The University of Arkansas Rome Center is conveniently located in one of the oldest palaces in the center of Rome, Palazzo Taverna (students’ entry on Via dei Gabrielli 90).
Palazzo Taverna first belonged to the Orsini Family and, in 1328, the site took the name of Mount Giordano, the name of Giordano Orsini, Roman Senator in 1341. The palace was referred to by Dante in his literary masterpiece "The Divine Comedy (Inferno, Canto XVIII)".
In 1688, after five hundred years of uninterrupted ownership, Flavio Orsini, burdened by debts, was obliged to sell the property to the Gabrielli Family, a very old and noble Roman family, that completed the unification of the complex building. The great complex of buildings was sold to the Earls Taverna of Milan in 1888 and they are the current owners.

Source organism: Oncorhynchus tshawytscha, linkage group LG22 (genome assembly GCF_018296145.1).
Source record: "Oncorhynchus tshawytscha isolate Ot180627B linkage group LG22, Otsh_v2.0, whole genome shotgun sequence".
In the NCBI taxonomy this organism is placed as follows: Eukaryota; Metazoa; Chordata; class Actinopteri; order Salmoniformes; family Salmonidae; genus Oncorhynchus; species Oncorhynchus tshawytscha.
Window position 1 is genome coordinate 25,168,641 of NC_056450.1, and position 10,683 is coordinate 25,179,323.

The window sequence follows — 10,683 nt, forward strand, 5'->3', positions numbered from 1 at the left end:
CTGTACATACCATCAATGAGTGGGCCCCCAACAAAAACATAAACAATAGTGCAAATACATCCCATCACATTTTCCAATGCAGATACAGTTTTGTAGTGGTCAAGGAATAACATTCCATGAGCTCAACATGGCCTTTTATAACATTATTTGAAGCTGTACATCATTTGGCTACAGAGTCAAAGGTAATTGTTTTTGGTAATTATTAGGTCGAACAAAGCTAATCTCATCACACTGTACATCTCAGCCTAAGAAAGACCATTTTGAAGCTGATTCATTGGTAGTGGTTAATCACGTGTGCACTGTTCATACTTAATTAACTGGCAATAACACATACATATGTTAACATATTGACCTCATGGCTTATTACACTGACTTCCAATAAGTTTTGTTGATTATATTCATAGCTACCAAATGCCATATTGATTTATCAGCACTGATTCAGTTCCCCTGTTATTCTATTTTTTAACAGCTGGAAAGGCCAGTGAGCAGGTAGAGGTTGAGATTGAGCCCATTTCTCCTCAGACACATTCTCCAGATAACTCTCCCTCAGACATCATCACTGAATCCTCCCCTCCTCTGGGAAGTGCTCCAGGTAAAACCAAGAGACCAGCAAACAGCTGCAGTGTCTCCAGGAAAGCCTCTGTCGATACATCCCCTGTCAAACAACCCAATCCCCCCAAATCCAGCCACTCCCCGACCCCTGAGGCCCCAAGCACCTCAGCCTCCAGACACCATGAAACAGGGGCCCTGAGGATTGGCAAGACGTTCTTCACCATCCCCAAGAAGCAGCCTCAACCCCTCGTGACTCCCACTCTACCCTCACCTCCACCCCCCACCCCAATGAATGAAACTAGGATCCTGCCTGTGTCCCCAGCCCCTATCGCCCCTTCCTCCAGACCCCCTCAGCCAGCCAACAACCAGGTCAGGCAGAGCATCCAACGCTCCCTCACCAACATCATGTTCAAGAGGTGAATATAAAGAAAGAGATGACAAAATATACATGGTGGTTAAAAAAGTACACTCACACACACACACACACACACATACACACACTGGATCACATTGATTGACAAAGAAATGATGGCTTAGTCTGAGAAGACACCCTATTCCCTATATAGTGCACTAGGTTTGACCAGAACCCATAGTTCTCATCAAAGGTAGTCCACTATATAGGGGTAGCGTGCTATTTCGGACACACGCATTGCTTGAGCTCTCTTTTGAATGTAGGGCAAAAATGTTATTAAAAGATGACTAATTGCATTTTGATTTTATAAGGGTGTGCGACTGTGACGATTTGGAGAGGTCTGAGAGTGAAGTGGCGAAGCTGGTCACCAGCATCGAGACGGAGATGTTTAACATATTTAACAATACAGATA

The main entrance on Via di Monte Giordano opens its gate into the magnificent courtyard which still has the historical fountain surrounded by the various buildings forming the complex. The buildings today house many different activities, from private residential apartments to banqueting halls, diplomatic residences and artistic studios.
Palazzo Taverna has two wings: a Baroque one and and Empire one, with frescoes painted by Coccetti around the end of the 18th century. In the past, the historic headquarters of the INARCH (Istitutio Nazionale di Architettura) were located in the Empire wing for about thrity years.